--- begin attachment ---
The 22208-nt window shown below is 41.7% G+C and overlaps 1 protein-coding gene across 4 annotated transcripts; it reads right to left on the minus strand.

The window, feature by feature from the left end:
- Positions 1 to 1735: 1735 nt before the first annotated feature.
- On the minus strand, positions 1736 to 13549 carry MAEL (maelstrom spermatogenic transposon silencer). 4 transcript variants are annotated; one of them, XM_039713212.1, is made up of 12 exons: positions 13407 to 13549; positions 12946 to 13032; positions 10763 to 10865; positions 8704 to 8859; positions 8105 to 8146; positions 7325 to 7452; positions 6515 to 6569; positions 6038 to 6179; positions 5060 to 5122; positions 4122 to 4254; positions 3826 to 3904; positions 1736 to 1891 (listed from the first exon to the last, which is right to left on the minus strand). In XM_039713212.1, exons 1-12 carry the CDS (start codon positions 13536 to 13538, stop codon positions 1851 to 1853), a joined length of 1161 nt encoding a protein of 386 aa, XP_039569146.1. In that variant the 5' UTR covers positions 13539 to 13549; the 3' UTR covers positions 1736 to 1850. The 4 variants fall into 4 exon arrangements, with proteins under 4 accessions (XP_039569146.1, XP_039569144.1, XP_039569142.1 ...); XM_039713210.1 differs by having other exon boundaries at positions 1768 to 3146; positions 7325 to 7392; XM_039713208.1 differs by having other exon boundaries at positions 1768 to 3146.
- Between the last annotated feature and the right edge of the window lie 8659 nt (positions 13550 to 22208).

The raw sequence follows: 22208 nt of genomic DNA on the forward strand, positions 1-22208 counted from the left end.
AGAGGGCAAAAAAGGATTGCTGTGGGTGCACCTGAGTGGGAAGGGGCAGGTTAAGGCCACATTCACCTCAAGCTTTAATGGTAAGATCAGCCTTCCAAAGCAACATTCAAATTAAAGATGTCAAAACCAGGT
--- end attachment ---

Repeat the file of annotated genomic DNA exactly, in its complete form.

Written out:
The 22208-nt window shown below is 41.7% G+C and overlaps 1 protein-coding gene across 4 annotated transcripts; it reads right to left on the minus strand.

The window, feature by feature from the left end:
- Positions 1 to 1735: 1735 nt before the first annotated feature.
- On the minus strand, positions 1736 to 13549 carry MAEL (maelstrom spermatogenic transposon silencer). 4 transcript variants are annotated; one of them, XM_039713212.1, is made up of 12 exons: positions 13407 to 13549; positions 12946 to 13032; positions 10763 to 10865; positions 8704 to 8859; positions 8105 to 8146; positions 7325 to 7452; positions 6515 to 6569; positions 6038 to 6179; positions 5060 to 5122; positions 4122 to 4254; positions 3826 to 3904; positions 1736 to 1891 (listed from the first exon to the last, which is right to left on the minus strand). In XM_039713212.1, exons 1-12 carry the CDS (start codon positions 13536 to 13538, stop codon positions 1851 to 1853), a joined length of 1161 nt encoding a protein of 386 aa, XP_039569146.1. In that variant the 5' UTR covers positions 13539 to 13549; the 3' UTR covers positions 1736 to 1850. The 4 variants fall into 4 exon arrangements, with proteins under 4 accessions (XP_039569146.1, XP_039569144.1, XP_039569142.1 ...); XM_039713210.1 differs by having other exon boundaries at positions 1768 to 3146; positions 7325 to 7392; XM_039713208.1 differs by having other exon boundaries at positions 1768 to 3146.
- Between the last annotated feature and the right edge of the window lie 8659 nt (positions 13550 to 22208).

The raw sequence follows: 22208 nt of genomic DNA on the forward strand, positions 1-22208 counted from the left end.
AGAGGGCAAAAAAGGATTGCTGTGGGTGCACCTGAGTGGGAAGGGGCAGGTTAAGGCCACATTCACCTCAAGCTTTAATGGTAAGATCAGCCTTCCAAAGCAACATTCAAATTAAAGATGTCAAAACCAGGT